Looking after mental health in lockdown: Tackling worry and overthinking
Ed Watkins, Professor of Experimental and Applied Clinical Psychology and Director of the Mood Disorders Centre at the University of Exeter Medical School, on mental health and wellbeing during the coronavirus pandemic
The COVID-19 crisis is impacting our mental health. Increased uncertainty, health fears, disruption to normal life, isolation, unemployment, and the loss of loved ones increase worry, anxiety and depression. Surveys in April 2020 found much higher distress, anxiety and depression than previous years. The biggest increase in distress was in 14-24 year olds. This age period is a critical time for the emergence of mental health difficulties. It is a vulnerable time because significant developmental changes occur in young people’s brains, alongside key life transitions, such as becoming independent and first romantic relationships. Social distancing, disruption to education and the shut-down of the hospitality industry all interfere with these transitions and have hit young people hard.
Promoting wellbeing and preventing poor mental health in young adults was already a priority. This has only been increased by COVID-19.
When feeling stressed, talk to yourself as if you are talking to support a good friend, say encouraging and motivating things, point out your progress, successes, and strengths and remind yourself that it is normal to feel anxious and okay to not always feel okay.
The good news is that there are effective ways to promote wellbeing. In an approach developed at the University of Exeter, we found that tackling worry and the tendency to overthink upsetting events can reduce anxiety and depression. In a trial published in the British Journal of Psychiatry, a face-to-face therapy targeting worry and overthinking outperformed antidepressants alone for patients with hard-to-treat depression. In two further trials, we found that an online treatment that targeted worry helped to prevent future clinical depression and anxiety in 15-21 year olds in the Netherlands and in undergraduates across the UK.
We’re building on this work with the ECoWeB study, a €4 million project funded by the European Commission to promote wellbeing in young people. To make helpful strategies accessible and easy to use just when needed, we’ve built a self-help mobile app called MyMoodCoach. Now we’re recruiting young people to benefit from this app, while helping us test different versions to see what works best. We compare self-monitoring alone, which we know can improve management of emotions, versus self-monitoring plus general self-help lessons and tools to cope with stress, versus self-monitoring plus specific strategies personalised to the individual, such as tools to reduce worry.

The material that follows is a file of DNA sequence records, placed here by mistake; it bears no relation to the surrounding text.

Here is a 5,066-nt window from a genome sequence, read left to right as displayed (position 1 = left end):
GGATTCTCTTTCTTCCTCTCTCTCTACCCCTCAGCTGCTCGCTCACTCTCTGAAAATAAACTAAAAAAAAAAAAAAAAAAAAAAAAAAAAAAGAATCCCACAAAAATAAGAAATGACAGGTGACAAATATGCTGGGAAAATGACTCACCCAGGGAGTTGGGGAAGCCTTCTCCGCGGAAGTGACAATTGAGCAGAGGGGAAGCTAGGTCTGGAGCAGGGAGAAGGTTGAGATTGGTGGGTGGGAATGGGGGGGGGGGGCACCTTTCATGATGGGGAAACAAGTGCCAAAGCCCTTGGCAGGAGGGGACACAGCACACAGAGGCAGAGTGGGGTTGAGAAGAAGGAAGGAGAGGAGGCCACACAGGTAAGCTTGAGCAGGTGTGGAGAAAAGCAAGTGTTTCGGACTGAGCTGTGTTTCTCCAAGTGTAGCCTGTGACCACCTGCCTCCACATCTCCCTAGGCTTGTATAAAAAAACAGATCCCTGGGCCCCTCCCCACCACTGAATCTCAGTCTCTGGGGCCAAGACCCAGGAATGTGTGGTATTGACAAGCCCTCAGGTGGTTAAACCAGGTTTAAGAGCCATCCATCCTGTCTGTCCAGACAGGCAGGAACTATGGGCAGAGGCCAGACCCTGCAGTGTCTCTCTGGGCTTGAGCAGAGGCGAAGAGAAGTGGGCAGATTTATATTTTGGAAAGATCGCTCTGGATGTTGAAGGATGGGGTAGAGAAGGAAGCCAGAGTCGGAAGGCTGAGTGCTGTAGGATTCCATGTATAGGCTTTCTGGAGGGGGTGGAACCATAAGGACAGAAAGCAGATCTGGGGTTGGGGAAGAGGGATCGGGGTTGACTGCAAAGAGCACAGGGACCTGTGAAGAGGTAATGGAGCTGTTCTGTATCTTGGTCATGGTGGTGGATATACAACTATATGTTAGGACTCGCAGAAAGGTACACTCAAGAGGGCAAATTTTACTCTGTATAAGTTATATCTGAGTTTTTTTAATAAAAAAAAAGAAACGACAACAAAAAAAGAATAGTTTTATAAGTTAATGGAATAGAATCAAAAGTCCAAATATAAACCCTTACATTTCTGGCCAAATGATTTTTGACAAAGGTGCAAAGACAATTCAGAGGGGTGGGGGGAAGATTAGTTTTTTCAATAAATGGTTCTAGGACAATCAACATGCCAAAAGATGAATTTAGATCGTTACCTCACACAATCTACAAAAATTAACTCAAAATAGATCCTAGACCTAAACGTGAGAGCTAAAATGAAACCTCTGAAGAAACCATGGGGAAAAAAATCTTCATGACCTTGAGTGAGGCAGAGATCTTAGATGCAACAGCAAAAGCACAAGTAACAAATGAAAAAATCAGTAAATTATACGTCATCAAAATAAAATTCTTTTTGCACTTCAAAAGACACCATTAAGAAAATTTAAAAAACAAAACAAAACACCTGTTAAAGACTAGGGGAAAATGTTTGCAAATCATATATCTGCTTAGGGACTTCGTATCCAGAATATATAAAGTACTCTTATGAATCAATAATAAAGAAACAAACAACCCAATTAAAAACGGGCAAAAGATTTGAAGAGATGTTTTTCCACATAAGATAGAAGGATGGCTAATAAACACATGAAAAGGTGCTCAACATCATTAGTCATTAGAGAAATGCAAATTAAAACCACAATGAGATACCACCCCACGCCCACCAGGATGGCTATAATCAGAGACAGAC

We already have more than 750 people aged 16-22 signed up. We’re keen that readers share our link www.mymoodcoach.com with young people without a history of depression, who are eligible to sign up. We assess wellbeing and emotions online after one, three, and 12 months so we can learn how wellbeing changes in young people and which strategies are most useful. Users report the app is simple to use and helpful, e.g., “MyMoodCoach really helped me when I was stressed and had nobody to talk to.”
For those who understandably may be worrying more right now, the strategies we found most helpful in our trials can be remembered with the mnemonic: ASK – Active, Specific, Kind.
First, be Active. Physical and mental activity are great for your mental health. Doing activities that you value and enjoy will improve mood and reduce overthinking. Activities you can get absorbed in are particularly helpful, e.g., creative activities like art, music, gardening or cooking, or attending to nature.
Second, be Specific. When people worry, it’s easy to get into general thinking that moves away from the particulars of the situation, for example, wondering “Why me?” or “What if this terrible thing happens?”. This thinking worsens mood and make things seem worse. In contrast, our research finds that thinking in a specific way, focused on the details of a problem and the circumstances in which it occurred keeps things in perspective and helps to solve problems. It helps to slow things down in your mind and ask questions like “How did this happen?”, “How can I start to tackle it?”. Teaching people with depression to think this way reduced their symptoms.
Third, be Kind. When things don’t go to plan, it is easy to slip into self-critical thinking. A good antidote to this is being kind and soothing. When feeling stressed, talk to yourself as if you are talking to support a good friend, say encouraging and motivating things, point out your progress, successes, and strengths and remind yourself that it is normal to feel anxious and okay to not always feel okay. As best you can, use a calm, gentle tone of voice.
In these difficult times, it’s a real priority to find better ways to maintain good mental health for everyone. Our research is one piece in the jigsaw puzzle of working out how to build better mental health across society. We hope it leads to more initiatives, policies and investment to promote mental health.
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